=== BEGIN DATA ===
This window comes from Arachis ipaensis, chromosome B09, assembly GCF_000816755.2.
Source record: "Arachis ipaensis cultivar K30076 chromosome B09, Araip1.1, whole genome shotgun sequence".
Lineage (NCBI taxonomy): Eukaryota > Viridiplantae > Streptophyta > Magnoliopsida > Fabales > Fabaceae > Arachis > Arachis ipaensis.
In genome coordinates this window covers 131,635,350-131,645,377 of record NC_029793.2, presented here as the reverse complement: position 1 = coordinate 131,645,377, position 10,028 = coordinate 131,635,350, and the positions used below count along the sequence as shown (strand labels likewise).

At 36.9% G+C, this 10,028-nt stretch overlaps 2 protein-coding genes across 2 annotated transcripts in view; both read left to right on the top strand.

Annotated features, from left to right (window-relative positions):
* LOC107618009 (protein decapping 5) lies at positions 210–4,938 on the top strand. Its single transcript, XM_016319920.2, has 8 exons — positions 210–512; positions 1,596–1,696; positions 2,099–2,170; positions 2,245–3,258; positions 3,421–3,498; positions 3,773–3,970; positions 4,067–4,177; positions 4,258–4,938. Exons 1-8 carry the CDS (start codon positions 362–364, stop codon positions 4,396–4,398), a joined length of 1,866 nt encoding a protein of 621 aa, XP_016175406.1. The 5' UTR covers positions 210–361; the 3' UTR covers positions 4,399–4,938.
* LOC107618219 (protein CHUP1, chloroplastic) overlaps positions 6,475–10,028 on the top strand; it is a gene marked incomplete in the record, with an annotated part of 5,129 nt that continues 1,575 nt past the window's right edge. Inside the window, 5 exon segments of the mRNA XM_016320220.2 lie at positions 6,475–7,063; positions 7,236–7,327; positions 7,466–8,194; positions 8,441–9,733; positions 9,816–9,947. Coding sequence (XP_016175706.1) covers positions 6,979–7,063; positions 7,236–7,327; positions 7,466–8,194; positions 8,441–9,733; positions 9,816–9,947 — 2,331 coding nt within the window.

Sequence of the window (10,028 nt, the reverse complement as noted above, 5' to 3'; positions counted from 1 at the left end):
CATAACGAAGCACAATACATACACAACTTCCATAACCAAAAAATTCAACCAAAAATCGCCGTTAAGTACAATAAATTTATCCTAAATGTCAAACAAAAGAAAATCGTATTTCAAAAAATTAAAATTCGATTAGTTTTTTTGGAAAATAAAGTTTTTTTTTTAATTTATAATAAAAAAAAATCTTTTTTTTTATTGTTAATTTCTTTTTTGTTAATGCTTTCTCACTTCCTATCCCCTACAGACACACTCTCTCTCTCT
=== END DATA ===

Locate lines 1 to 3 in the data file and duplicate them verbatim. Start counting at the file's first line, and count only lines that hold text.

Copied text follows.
This window comes from Arachis ipaensis, chromosome B09, assembly GCF_000816755.2.
Source record: "Arachis ipaensis cultivar K30076 chromosome B09, Araip1.1, whole genome shotgun sequence".
Lineage (NCBI taxonomy): Eukaryota > Viridiplantae > Streptophyta > Magnoliopsida > Fabales > Fabaceae > Arachis > Arachis ipaensis.